Gounod’s ‘Faust’: Swansea City Opera

Abergavenny Borough Theatre, May 6 2015

Swansea City Opera and Orchestra
Director and Set Design: Brendan Wheatley
Musical Director: John Beswick
Costume Designer: Gabriella Ingram

Cast: Angharad Morgan / Alberto Sousa / Mark Saberton / Håkan Vramsmo /  Alexandra Cassidy / Caroline Carragher / Ricardo Panela


The overture to this production of Gounod’s Faust began with the restrained tones of a string quartet, and the curtain opened to the bowed figure of the elderly Faust alone on stage lamenting his fate, then from off-stage the sounds of a choir. A strong atmosphere was created from the start, which augured well for this reduced-scale touring production of the still-popular jewel of the mid-nineteenth century French operatic repertoire, sung here in English.

Photo by Guy Harrop.

This is Swansea City Opera’s 10th anniversary production, and all credit to Artistic Director Brendan Wheatley for bringing opera to some of the smaller towns of Wales (and England and Scotland) on this 2015 tour – Faust has already been to Milford Haven, Pwllheli and Brecon, and goes on to Holyhead and Rhyl before reaching Swansea at the end of May. All potentially good in pursuit of the company’s laudable aim of making opera accessible and bringing it to new audiences. The people of Abergavenny and around certainly turned out in sufficient numbers to nearly fill the 338 seat Borough Theatre. However, to the best of my knowledge and observation there were no young(er) people there, which was a shame.

Given the small size of the theatre, and of the orchestra, here was an opportunity for an intimate interpretation of Faust, but this was not in the event what we got. Reduced in scale yes, but not restrained in character. So, Méphistophélès, the devil himself and villain of the piece, was here played by baritone Mark Saberton rather more in the style of a swaggering circus ringmaster than the frightening svengali figure (at least as pictures from the time show) cut by the famous Russian bass Chaliapin, one of the classic interpreters of the role at the turn of the twentieth century. Faust, played in this performance by Portuguese tenor Alberto Sousa, is clearly Méphistophélès’s puppet, but there was scope here for more subtlety in the characterisation, given the size of the playing space and the proximity of the audience.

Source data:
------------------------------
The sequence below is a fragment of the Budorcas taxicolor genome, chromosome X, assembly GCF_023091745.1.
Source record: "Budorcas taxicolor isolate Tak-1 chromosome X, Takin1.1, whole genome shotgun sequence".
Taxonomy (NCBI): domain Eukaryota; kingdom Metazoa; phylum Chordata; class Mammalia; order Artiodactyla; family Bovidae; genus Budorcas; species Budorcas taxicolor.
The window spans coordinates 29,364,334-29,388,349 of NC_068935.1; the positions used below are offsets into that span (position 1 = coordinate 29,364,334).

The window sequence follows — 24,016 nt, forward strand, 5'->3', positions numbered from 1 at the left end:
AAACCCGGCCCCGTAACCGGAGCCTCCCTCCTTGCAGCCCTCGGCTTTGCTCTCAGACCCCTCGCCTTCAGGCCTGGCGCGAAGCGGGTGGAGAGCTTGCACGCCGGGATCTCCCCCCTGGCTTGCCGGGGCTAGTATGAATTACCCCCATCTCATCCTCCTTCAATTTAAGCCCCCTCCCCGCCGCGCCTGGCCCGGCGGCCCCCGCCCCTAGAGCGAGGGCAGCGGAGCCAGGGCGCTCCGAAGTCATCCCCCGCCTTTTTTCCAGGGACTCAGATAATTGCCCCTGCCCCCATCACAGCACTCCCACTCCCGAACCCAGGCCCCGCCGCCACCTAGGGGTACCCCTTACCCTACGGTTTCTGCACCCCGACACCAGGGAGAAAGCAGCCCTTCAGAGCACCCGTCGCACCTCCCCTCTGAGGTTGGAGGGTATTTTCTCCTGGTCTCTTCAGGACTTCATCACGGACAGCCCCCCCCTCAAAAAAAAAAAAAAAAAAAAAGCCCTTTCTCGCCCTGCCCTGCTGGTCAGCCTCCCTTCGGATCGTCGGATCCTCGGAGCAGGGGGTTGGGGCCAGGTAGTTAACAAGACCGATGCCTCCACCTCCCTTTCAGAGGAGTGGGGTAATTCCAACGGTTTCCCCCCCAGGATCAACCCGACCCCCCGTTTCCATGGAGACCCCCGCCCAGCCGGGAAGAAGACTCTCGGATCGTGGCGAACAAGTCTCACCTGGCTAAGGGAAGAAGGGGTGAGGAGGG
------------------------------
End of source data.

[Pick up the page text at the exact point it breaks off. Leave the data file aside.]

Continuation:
The costume design by Gabriella Ingram is intended to convey the steampunk nature of the production, in a Victorian industrial setting, but with fantastical overtones. Unfortunately, for me, Méphistophélès’s super-shiny pointy metal shoes threatened to upstage him, and steampunk aspects of some of the other costumes looked merely slightly strange rather than adding layers of meaning to the production. Similarly, the set, built to resemble a corrugated iron Victorian city slum, served the purpose of providing an upper level for the singers, but was also sometimes distracting as the performers negotiated ladders and awkward steps.

The singing throughout was excellent from the entire company. Although there could have been more variation in volume, Angharad Morgan’s consistently rich tones throughout her vocal range, Mark Saberton’s deep resonances and Alberto Sousa’s soaring high notes were all splendid, but would have been the more so had they been matched by stronger acting. It is disappointing to see professional opera singers, still – now that the music colleges are paying more attention to the development of acting skills – sawing the air, pacing around the stage or taking hats off and putting them back on moments later for no apparent reason.